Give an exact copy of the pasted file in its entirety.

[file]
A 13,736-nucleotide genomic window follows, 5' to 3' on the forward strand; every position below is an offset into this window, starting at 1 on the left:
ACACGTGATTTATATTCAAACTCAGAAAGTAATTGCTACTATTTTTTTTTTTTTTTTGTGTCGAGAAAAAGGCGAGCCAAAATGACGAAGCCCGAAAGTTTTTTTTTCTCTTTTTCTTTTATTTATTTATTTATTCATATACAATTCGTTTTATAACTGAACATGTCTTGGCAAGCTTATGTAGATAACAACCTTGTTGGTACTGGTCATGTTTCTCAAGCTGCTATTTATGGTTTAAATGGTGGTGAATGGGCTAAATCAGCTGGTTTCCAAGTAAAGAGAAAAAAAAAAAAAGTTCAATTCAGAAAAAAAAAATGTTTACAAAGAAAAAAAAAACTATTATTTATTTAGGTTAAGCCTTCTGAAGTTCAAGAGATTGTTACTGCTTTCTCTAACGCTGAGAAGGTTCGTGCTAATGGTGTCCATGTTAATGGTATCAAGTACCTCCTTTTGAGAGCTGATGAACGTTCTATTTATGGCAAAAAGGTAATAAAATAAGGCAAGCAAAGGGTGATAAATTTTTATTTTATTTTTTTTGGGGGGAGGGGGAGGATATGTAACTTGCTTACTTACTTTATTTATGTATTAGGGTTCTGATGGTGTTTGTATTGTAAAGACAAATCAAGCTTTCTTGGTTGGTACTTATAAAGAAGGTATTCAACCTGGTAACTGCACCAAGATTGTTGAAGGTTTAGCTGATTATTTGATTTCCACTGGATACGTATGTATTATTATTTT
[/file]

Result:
A 13,736-nucleotide genomic window follows, 5' to 3' on the forward strand; every position below is an offset into this window, starting at 1 on the left:
ACACGTGATTTATATTCAAACTCAGAAAGTAATTGCTACTATTTTTTTTTTTTTTTTGTGTCGAGAAAAAGGCGAGCCAAAATGACGAAGCCCGAAAGTTTTTTTTTCTCTTTTTCTTTTATTTATTTATTTATTCATATACAATTCGTTTTATAACTGAACATGTCTTGGCAAGCTTATGTAGATAACAACCTTGTTGGTACTGGTCATGTTTCTCAAGCTGCTATTTATGGTTTAAATGGTGGTGAATGGGCTAAATCAGCTGGTTTCCAAGTAAAGAGAAAAAAAAAAAAAGTTCAATTCAGAAAAAAAAAATGTTTACAAAGAAAAAAAAAACTATTATTTATTTAGGTTAAGCCTTCTGAAGTTCAAGAGATTGTTACTGCTTTCTCTAACGCTGAGAAGGTTCGTGCTAATGGTGTCCATGTTAATGGTATCAAGTACCTCCTTTTGAGAGCTGATGAACGTTCTATTTATGGCAAAAAGGTAATAAAATAAGGCAAGCAAAGGGTGATAAATTTTTATTTTATTTTTTTTGGGGGGAGGGGGAGGATATGTAACTTGCTTACTTACTTTATTTATGTATTAGGGTTCTGATGGTGTTTGTATTGTAAAGACAAATCAAGCTTTCTTGGTTGGTACTTATAAAGAAGGTATTCAACCTGGTAACTGCACCAAGATTGTTGAAGGTTTAGCTGATTATTTGATTTCCACTGGATACGTATGTATTATTATTTT